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Yesterday the United States Supreme Court heard a challenge to the Occupational Safety and Health Administration’s (OSHA) nationwide mandate that companies with 100 or more employees must require those employees to be fully vaccinated against Covid-19. The challengers, the attorneys general of Missouri and Louisiana, contend that OSHA, not being part of the legislature, doesn’t have the authority to issue such a mandate, and that only Congress does.

During the proceedings, Justice Sonia Sotomayor said the following about Covid-19: “We have over 100,000 children, which we have never had before, in serious condition, many on ventilators.” While it’s true that the rate of Covid-19 infection among children has recently climbed higher than at any previous time in the pandemic, the fact remains that children are still the least affected age group, and the claim that 100,000 children are currently afflicted and in serious condition is a gross exaggeration.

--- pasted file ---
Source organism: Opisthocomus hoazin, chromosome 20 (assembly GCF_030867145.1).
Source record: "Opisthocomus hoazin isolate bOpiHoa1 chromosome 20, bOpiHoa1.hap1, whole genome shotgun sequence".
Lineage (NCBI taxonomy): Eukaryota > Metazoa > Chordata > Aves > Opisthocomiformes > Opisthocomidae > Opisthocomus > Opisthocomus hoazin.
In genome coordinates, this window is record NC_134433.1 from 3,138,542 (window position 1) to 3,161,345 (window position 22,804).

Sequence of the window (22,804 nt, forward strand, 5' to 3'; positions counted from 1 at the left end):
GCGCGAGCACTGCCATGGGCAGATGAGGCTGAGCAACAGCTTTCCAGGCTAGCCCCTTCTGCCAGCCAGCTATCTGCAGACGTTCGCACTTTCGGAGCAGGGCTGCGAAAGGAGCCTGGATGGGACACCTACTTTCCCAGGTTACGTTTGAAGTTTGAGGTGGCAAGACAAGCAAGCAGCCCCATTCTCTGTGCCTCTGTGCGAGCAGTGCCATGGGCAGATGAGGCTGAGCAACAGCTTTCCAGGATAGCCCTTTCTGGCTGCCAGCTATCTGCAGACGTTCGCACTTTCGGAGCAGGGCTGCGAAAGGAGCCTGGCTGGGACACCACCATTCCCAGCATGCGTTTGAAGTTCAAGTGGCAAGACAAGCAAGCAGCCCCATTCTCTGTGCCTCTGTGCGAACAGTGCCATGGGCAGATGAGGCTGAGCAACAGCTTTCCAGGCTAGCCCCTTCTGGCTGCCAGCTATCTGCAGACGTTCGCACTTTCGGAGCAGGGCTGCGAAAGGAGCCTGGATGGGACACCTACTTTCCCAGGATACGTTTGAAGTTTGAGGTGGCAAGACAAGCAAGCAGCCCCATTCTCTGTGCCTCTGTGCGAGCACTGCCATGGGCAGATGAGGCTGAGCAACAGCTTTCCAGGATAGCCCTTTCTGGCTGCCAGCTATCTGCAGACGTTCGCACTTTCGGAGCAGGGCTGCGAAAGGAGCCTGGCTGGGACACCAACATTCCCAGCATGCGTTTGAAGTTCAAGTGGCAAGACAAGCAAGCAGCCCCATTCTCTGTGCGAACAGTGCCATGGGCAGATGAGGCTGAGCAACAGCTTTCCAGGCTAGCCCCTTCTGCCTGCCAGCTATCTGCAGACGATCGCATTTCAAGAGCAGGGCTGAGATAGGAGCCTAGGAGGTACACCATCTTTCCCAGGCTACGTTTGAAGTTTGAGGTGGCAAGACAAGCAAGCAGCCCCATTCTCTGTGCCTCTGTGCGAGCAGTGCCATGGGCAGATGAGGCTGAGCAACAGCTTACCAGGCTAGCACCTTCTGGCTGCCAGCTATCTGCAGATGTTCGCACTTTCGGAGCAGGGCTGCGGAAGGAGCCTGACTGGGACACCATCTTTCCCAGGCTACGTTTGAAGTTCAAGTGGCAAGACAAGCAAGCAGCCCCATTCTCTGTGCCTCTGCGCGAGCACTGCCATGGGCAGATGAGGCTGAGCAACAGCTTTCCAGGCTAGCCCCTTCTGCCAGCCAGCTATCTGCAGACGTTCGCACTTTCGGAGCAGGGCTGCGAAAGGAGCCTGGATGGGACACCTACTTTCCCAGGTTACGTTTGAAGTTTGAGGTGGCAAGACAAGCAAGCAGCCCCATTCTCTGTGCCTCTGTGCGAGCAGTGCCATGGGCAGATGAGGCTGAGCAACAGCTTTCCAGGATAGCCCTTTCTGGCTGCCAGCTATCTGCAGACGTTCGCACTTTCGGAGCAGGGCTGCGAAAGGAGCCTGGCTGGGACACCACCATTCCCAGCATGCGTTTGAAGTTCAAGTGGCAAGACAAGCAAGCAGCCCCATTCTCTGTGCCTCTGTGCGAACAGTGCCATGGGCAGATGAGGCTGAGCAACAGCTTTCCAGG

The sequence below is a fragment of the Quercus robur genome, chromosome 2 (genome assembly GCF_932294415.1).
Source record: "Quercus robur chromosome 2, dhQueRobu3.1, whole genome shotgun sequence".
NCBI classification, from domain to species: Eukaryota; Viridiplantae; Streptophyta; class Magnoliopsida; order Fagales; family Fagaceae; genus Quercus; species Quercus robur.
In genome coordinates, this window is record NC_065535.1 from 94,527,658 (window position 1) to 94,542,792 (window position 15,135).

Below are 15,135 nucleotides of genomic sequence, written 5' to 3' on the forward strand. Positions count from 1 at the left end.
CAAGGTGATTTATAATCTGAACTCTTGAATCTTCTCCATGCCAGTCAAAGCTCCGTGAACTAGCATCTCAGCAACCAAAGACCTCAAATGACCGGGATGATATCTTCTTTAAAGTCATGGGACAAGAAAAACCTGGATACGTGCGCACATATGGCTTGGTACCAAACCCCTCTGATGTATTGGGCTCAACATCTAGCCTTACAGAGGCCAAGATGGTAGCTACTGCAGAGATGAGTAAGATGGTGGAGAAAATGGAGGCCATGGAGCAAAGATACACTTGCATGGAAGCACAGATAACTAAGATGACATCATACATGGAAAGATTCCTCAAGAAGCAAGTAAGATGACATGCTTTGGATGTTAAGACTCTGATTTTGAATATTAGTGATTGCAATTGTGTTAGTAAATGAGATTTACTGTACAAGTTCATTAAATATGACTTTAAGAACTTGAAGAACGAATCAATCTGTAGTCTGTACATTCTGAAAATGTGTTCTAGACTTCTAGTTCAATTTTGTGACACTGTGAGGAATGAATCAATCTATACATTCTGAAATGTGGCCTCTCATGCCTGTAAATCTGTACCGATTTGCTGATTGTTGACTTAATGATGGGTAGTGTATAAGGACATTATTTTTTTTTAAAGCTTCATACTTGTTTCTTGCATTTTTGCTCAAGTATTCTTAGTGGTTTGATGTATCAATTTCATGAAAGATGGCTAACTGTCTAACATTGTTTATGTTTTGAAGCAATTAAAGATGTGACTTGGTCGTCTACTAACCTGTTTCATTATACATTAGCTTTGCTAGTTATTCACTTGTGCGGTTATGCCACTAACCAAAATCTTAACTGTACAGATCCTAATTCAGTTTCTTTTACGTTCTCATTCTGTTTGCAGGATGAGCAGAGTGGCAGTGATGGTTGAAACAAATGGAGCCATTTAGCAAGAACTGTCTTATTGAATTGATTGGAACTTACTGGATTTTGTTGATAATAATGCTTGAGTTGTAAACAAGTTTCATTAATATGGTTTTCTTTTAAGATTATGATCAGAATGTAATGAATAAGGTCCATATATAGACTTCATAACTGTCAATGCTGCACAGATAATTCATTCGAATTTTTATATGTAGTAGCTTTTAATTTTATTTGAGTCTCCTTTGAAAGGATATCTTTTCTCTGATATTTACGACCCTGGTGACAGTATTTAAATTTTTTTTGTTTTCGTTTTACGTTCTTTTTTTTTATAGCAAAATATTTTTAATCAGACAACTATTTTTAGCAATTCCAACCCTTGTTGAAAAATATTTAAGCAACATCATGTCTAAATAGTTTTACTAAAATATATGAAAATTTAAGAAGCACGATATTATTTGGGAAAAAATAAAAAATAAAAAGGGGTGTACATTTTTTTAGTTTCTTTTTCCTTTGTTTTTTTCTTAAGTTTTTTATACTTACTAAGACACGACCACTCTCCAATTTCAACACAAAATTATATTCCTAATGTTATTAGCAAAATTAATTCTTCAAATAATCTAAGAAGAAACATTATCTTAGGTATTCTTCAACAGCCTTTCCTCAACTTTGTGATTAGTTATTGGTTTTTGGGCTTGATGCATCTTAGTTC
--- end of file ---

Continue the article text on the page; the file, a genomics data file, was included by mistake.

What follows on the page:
A Yahoo! News story from yesterday says that “The current number of confirmed pediatric hospitalizations with Covid in the U.S. is 3,342, according to data from the Department of Health and Human Services released on Friday.”

The Centers for Disease Control (CDC) Data Tracker shows that for the entire 17-month period from August 1, 2020, through January 5, 2022, the total number of pediatric Covid-19 admissions in the United States was 82,843.

It’s unfortunate that a Supreme Court Justice would claim that the current number of pediatric Covid-19 hospitalizations is 30 times the actual amount.

UPDATE:

What follows is part of an article from The Epoch Times on January 9.